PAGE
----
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Justice for All 

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The final arguments from the attorneys for the plaintiff and the state have already been heard. All that remains is for the members of the court to engage in their own deliberations, to vote and to announce their decision.

This case was filed more than three years ago by seven gay and lesbian couples of New Jersey, who have been living in faithful, committed and loving partnerships that range from 13 to 34 years in duration. They are asking for the state to recognize their relationships as marriages and to sanction them, thus giving them the same rights and privileges enjoyed by heterosexual couples, including equal benefits under the tax codes, full spousal coverage in insurance programs, and equal visitation rights and authority in all circumstances of sickness, accidents and death.

It has been my privilege to know two of these seven couples quite well. I respect their integrity; I honor their partnerships.

I am encouraged about the prospects for this case. The questions asked by the justices during final arguments seemed to me to offer sufficient reason to anticipate a positive outcome.

This case has been in the legal process since 2002, winding its way step by step to this last stop with the Supreme Court. The time for a decision has come.

This issue is a deeply personal one for me. I grew up as homophobic as anyone I know. It was healthy, whole and indeed wonderful gay and lesbian people who by the beauty and integrity of their lives forced me to reassess and finally to abandon my ill-informed prejudices. On the day that I retired as the bishop of Newark, I had 35 openly gay and lesbian clergy serving churches in my diocese. Thirty-one of those clergy lived with their partners, once again quite openly. Our diocesan convention supported the issues brought to us by our homosexual members with huge majority votes. Gay and lesbian clergy were elected by this convention time after time to the highest offices a diocese can bestow upon a priest.

Never once in my 24-year career as a bishop did I have a complaint about sexual misconduct on the part of any of our gay or lesbian clergy. I cannot make that statement about our heterosexual clergy.

Our stance as a diocese also brought tremendous numbers of gay and lesbian lay people out of their closets of fear. I no longer believe it's possible for any part of the institutional church to claim to be "the body of Christ" if it is not open to all of the variations that exist in the human family. For me that is not being liberal; it is simply being Christian.

It was poignant to me that, during the closing arguments before the New Jersey Supreme Court, a member of one of the seven filing couples told the justices that it was her hope that she and her partner "could get married before our children do." I join them in that hope.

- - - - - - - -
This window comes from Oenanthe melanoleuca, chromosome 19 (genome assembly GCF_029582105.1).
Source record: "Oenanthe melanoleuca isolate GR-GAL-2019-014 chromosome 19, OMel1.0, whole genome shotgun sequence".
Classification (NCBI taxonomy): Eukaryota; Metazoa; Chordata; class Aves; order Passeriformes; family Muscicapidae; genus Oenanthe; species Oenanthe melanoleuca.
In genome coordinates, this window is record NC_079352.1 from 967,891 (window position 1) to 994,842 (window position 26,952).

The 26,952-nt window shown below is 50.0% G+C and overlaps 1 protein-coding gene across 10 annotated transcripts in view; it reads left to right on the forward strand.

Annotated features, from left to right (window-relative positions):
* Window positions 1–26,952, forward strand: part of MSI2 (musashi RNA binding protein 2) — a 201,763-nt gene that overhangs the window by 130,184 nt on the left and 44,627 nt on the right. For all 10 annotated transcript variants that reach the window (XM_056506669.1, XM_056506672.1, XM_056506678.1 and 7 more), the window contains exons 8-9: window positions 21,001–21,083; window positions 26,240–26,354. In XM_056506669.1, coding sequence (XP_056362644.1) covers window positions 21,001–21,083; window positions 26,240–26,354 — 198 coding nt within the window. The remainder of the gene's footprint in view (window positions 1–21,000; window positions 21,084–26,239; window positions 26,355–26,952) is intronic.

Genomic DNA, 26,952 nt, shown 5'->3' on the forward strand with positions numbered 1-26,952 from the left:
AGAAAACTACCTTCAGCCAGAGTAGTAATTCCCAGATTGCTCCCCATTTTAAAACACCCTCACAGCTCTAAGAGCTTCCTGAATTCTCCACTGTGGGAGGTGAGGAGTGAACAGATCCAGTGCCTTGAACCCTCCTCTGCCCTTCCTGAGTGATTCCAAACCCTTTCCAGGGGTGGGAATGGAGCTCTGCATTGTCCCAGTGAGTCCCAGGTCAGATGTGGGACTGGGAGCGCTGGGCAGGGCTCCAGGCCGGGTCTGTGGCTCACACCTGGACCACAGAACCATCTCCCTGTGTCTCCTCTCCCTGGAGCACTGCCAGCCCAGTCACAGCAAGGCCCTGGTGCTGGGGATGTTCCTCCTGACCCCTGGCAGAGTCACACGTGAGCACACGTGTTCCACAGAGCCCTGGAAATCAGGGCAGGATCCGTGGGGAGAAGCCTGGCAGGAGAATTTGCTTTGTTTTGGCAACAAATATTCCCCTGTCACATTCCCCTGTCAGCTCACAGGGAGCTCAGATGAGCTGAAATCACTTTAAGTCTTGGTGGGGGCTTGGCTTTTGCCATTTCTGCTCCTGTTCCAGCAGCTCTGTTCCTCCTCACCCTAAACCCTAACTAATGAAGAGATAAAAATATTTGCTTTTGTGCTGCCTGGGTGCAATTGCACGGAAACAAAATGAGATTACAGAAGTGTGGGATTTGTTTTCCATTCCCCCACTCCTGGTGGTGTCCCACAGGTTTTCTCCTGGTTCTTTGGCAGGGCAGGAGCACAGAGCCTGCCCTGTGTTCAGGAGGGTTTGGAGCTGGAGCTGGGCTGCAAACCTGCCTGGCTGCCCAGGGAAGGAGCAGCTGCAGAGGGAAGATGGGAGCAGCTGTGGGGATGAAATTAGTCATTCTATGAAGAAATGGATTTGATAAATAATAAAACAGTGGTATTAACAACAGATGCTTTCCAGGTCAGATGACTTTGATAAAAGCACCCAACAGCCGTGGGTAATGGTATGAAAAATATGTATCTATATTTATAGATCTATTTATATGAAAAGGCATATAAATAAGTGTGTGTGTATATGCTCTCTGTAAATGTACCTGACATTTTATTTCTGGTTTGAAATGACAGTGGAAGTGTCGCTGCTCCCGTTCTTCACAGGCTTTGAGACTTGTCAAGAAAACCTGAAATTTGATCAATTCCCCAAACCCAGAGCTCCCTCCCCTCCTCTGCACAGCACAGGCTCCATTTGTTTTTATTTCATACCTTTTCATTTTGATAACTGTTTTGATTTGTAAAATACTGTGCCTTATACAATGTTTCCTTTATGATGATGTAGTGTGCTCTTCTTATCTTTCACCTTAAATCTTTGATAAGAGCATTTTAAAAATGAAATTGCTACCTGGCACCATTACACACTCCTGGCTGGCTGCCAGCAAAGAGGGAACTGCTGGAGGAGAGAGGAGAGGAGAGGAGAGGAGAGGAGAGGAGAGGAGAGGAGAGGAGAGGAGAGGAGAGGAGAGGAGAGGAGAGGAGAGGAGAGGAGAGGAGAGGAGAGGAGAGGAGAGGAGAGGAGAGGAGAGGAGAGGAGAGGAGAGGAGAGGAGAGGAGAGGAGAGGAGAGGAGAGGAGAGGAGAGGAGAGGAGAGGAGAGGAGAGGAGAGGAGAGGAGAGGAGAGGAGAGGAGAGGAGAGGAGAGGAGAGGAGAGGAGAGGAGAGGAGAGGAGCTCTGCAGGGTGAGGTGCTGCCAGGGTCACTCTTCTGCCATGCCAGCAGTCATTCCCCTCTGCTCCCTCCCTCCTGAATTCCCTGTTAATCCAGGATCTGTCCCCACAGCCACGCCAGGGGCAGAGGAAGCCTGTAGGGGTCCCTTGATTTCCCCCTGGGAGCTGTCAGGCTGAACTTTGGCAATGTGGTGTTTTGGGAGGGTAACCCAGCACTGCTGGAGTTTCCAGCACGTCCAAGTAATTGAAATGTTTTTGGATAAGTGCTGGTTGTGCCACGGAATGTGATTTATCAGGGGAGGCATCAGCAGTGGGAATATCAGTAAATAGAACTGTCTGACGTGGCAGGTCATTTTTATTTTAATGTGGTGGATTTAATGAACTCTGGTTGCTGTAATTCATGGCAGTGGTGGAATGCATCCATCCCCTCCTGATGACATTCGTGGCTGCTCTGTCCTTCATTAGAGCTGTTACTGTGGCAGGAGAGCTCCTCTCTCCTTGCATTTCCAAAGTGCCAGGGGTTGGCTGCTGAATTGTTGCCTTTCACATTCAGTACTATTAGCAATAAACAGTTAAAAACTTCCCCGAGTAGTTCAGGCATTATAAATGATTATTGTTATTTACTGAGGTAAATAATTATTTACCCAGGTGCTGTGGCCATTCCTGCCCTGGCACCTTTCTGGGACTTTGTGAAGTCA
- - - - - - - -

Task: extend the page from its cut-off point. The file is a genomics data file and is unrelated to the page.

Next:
The arguments against gay marriage are to me so strange — revealing, as they do, deep levels of irrationality. The state of New Jersey, in the defendant role in this case, has argued that marriage is by definition between one man and one woman, and those who support the Virginia amendment use the same argument. However, there were times in American history when that was not all it took. It was not until 1967 that the Supreme Court of the United States ruled that all state laws prohibiting racially mixed marriage were invalid. There were also times in history when the words one man and one woman did not imply equality because the woman did not enjoy the same rights in that marriage as the man.

Now the state of New Jersey and supporters of the marriage amendment in Virginia are actually arguing that gay marriage will somehow compromise this historically already compromised institution. This defense is an example of how entrenched interests always grasp at irrational straws to buttress their dying prejudices.

The executive director of the League of American Families, John Tomicki, opposing the petition of these couples, said before the proceedings, "We hope the court will resist the temptation to legislate from the bench." That is a tired argument and was used to try to stop the Supreme Court from both declaring segregation illegal and supporting the rights of women to equal treatment. Legislating is an interesting code word. New Jersey's Assistant Attorney General Patrick De Almeida took the same line in his closing statement, basing his entire case on the argument that this is an issue that should be decided not by the courts but by the legislature. Since when, I wonder, have basic human rights been granted by the vote of the legislature, rather than by the guarantee of the Constitution?

What this argument seems to be based on is the hope that there is sufficient homophobia still existing to defeat equality for homosexual people through a legislative process. If that is true, then no person would ever be safe from the tyranny of the majority. This pitiful argument is a tacit admission that justice for gay and lesbian people is right, but it might not yet be sufficiently popular to be passed by a vote in the legislature. If inequality before the law is the plight or the reality of any citizen, then the court must act to remove the barrier. It is my hope that the people of Virginia believe the same and will vote to defeat the marriage amendment. S



John Shelby Spong was rector of St. Paul's Episcopal Church in Richmond from 1969 until 1976, when he became bishop coadjutor of Newark, succeeding as diocesan in 1978. He retired in 2000.



Opinions expressed on the Back Page are those of the writer and not necessarily those of Style Weekly.


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